Ames was a lackluster CIA agent plagued by a drinking problem in the 1980s. When his divorce left him deeply in debt, he decided to finance his obligations by selling information on agency operatives and assets in Russia. Even after making enough to pay off his ex-wife, Ames continued to sell secrets to the Soviets, which resulted in the compromise of at least one hundred intelligence operations and the death of at least ten agents working undercover in the USSR. Despite suggestions that Ames was disloyal (including the simultaneous executions of every agent he had information about), the CIA never thoroughly investigated him until his superiors realized that he was living an extravagant lifestyle far out of line with his CIA salary—expensive cars, a lavish home, bespoke clothes, and credit cards whose monthly payments exceeded his pay. In 1995, he was sentenced to a life sentence in a federal penitentiary.
Because of Hanssen’s two decades of espionage—he was an FBI agent who began selling secrets to Soviet military intelligence in 1979 and continued until he was finally caught in 2001—his case has been called one of the worst intelligence breaches in American history. Over the years, Hanssen leaked information from his many assignments at the bureau regarding defectors, military secrets, technology, and agency operations. He spied of his own volition and never gave a reason for his betrayal, although many suspected that he simply liked getting away with it. Over the years, he was almost discovered several times; once, his wife even caught him, though she chose not to report him and instead simply insisted that he go to confession. Other agents reported him as a possible spy, and he engaged in many highly questionable computer activities, but each time, the bureau neglected to investigate further. It wasn’t until Hanssen’s voice was recognized on a recording that the bureau started seriously considering the possibility that he was a spy, and enlisted the help of a young agent to steal Hanssen’s PDA for proof. Hanssen avoided the death penalty by pleading guilty and agreeing to a life sentence in prison. The story of his capture was the subject of the 2007 film Breach.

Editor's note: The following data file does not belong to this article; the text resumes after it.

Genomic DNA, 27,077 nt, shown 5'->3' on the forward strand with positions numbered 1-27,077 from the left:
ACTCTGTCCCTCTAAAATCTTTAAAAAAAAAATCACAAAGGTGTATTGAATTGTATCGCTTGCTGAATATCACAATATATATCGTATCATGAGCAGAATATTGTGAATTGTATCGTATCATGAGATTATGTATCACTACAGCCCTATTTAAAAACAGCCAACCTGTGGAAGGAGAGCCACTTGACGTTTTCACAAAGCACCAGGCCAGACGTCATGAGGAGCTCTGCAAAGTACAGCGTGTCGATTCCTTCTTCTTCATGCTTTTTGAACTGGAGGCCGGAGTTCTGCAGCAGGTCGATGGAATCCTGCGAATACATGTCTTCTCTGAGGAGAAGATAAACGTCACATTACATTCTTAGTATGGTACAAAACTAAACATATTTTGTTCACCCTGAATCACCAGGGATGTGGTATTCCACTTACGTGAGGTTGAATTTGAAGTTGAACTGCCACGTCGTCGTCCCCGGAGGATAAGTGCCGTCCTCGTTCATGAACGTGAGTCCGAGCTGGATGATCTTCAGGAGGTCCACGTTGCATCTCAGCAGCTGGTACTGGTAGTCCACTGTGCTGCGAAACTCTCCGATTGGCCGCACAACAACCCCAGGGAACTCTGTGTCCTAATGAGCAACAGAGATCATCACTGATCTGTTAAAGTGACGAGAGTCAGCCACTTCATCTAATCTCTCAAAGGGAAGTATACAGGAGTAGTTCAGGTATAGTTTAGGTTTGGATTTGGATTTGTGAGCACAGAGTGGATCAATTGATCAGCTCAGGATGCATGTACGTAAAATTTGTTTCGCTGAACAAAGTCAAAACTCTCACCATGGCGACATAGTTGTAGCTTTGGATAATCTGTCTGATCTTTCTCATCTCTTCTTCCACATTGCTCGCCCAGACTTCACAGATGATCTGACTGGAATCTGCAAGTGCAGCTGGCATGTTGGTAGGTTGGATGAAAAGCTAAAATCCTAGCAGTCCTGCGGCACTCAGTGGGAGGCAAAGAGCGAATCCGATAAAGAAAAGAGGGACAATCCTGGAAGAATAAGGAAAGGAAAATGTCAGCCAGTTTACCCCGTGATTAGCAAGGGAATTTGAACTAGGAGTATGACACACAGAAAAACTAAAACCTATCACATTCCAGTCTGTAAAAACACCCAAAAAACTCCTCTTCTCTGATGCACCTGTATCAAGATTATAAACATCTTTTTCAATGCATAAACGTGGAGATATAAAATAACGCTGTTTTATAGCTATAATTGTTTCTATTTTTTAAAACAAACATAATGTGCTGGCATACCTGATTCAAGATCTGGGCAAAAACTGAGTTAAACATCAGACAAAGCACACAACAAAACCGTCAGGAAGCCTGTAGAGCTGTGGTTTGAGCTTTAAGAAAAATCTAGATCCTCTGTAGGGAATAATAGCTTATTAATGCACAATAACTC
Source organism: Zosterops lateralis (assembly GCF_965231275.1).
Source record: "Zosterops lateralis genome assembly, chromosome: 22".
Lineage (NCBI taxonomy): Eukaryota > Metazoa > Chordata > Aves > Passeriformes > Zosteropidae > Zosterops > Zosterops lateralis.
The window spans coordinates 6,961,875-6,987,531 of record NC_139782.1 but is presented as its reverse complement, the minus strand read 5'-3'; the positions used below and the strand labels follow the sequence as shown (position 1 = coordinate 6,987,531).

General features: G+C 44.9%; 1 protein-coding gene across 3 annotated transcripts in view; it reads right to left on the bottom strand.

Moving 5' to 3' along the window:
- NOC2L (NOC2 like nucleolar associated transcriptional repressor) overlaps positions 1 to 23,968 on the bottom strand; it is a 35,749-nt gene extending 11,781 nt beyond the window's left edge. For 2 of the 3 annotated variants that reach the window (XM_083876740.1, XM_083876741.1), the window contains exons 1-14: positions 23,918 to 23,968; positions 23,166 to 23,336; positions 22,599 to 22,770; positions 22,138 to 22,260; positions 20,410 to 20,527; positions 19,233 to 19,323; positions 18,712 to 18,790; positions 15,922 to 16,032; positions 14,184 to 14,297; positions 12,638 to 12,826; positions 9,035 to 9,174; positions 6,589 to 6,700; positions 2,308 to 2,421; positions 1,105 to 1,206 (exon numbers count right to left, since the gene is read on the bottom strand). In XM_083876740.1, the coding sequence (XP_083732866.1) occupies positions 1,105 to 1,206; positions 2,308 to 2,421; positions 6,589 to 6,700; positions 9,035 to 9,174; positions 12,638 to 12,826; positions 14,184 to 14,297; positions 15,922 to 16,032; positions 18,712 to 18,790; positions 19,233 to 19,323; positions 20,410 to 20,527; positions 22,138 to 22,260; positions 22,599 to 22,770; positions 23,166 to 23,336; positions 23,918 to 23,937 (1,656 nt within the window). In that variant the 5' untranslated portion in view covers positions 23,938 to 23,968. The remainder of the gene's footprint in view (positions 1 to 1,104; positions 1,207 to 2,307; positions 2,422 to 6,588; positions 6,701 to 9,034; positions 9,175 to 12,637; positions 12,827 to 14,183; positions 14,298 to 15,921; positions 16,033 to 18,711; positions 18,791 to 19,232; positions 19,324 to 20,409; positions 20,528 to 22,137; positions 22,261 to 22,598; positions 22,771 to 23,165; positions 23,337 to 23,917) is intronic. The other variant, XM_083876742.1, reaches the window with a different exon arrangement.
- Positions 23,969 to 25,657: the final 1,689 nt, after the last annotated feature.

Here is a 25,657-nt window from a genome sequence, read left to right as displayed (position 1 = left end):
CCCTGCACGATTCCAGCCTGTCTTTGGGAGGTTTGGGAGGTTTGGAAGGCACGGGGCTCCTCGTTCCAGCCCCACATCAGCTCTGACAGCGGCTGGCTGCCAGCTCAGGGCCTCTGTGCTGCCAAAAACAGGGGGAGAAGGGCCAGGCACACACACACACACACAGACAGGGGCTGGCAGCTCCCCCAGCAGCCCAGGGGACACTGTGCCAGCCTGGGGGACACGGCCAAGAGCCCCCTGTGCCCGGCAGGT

The figure at the center of one of the biggest diplomatic and political scandals of the Bush administration, Plame was a covert CIA operative who worked against nuclear proliferation in Iran, and her husband, Joseph Wilson, was a diplomat who had investigated whether Iraq really possessed weapons of mass destruction. After the beginning of the Iraq war, in March 2003, Wilson wrote an op-ed in the New York Times claiming that he had never found the fabled WMD, and that President Bush had misrepresented intelligence in order to justify the invasion. In what was believed to be a retaliation against Wilson, a senior White House staffer revealed to journalists that Plame worked for the CIA. When one of those journalists, Robert Novak of the Washington Post, broke the news in a column, Plame’s cover was blown, casting a pall on everyone she worked with and every project she worked on. With her identity revealed, her career was ruined. Wilson and Plame have tried twice to sue the government for leaking her classified identity, but both attempts have been unsuccessful. The leaker of the information, however, did receive a full pardon from President Bush.
In 1776, Nathan Hale was arrested as a spy by the British troops and uttered the immortal words “I only regret that I have but one life to give for my country.” In 2010, Russian spy Anna Chapman was charged with conspiracy and deported from New York. No matter what side they’re on, spies will always capture our imagination, and their real stories are sometimes even better than anything we can dream up.